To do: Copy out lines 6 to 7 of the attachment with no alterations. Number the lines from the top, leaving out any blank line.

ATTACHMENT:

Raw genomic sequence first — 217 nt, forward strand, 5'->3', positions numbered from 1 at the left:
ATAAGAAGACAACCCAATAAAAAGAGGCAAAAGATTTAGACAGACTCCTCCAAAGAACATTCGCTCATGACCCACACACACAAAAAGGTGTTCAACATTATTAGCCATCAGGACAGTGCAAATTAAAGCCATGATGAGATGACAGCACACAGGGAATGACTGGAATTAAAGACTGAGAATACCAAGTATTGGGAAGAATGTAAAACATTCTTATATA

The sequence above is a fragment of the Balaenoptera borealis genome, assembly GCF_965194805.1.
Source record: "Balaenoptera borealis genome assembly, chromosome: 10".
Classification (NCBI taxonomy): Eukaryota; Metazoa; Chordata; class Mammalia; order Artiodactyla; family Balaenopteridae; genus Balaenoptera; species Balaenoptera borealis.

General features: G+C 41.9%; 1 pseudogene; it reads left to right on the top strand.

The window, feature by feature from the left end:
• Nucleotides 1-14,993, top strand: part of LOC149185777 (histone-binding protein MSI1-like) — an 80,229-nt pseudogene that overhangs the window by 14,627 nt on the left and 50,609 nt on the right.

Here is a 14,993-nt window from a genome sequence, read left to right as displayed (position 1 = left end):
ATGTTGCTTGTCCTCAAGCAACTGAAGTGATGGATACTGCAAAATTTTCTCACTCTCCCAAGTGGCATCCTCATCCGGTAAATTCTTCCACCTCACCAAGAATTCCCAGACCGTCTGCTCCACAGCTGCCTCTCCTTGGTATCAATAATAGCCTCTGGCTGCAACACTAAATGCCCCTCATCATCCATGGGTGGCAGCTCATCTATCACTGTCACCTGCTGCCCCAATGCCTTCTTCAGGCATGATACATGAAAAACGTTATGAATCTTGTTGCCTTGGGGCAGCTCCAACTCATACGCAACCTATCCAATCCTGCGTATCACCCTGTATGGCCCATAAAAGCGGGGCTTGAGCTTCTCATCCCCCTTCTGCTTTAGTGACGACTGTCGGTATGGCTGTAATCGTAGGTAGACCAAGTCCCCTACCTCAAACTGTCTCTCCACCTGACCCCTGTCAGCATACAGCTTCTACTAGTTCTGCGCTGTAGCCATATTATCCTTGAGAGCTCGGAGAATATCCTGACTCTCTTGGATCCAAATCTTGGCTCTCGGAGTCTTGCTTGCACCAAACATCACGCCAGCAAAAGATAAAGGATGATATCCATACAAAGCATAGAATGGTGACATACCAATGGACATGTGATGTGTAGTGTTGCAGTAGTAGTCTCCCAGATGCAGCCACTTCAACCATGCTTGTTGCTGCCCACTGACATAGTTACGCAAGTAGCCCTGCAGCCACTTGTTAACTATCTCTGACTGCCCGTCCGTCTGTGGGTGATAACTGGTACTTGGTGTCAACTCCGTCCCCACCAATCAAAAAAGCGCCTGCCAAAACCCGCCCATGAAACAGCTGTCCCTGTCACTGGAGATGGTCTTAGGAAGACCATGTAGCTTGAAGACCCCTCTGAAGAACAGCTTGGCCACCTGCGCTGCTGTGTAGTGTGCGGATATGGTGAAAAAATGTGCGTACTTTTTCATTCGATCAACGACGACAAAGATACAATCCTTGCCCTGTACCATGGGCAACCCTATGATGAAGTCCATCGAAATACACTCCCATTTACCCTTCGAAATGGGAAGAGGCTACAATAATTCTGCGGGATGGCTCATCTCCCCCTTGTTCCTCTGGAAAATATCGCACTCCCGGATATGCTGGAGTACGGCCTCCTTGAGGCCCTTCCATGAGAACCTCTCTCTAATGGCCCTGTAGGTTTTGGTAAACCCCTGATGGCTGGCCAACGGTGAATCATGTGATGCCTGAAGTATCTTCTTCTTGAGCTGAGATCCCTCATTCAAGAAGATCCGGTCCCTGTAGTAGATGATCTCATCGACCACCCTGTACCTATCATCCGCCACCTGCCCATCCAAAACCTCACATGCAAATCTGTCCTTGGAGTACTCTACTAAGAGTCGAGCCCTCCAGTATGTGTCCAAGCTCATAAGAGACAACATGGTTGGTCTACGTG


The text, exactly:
General features: G+C 41.9%; 1 pseudogene; it reads left to right on the top strand.

The window, feature by feature from the left end: